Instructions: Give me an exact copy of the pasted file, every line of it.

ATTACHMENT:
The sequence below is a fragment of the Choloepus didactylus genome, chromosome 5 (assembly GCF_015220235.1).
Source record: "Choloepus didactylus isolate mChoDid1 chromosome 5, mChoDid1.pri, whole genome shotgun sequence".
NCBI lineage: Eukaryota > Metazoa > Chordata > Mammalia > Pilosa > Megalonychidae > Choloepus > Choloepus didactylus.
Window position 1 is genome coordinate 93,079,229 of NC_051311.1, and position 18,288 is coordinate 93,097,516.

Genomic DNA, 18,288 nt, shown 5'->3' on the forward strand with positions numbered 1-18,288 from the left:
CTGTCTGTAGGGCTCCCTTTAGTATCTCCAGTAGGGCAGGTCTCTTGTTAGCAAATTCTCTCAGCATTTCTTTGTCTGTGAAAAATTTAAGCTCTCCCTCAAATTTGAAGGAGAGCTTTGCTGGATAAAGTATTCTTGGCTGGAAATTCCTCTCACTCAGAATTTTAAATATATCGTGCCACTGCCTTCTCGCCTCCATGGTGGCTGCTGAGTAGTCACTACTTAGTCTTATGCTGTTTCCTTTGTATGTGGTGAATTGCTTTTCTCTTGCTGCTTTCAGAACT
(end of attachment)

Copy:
The sequence below is a fragment of the Choloepus didactylus genome, chromosome 5 (assembly GCF_015220235.1).
Source record: "Choloepus didactylus isolate mChoDid1 chromosome 5, mChoDid1.pri, whole genome shotgun sequence".
NCBI lineage: Eukaryota > Metazoa > Chordata > Mammalia > Pilosa > Megalonychidae > Choloepus > Choloepus didactylus.
Window position 1 is genome coordinate 93,079,229 of NC_051311.1, and position 18,288 is coordinate 93,097,516.

Genomic DNA, 18,288 nt, shown 5'->3' on the forward strand with positions numbered 1-18,288 from the left:
CTGTCTGTAGGGCTCCCTTTAGTATCTCCAGTAGGGCAGGTCTCTTGTTAGCAAATTCTCTCAGCATTTCTTTGTCTGTGAAAAATTTAAGCTCTCCCTCAAATTTGAAGGAGAGCTTTGCTGGATAAAGTATTCTTGGCTGGAAATTCCTCTCACTCAGAATTTTAAATATATCGTGCCACTGCCTTCTCGCCTCCATGGTGGCTGCTGAGTAGTCACTACTTAGTCTTATGCTGTTTCCTTTGTATGTGGTGAATTGCTTTTCTCTTGCTGCTTTCAGAACT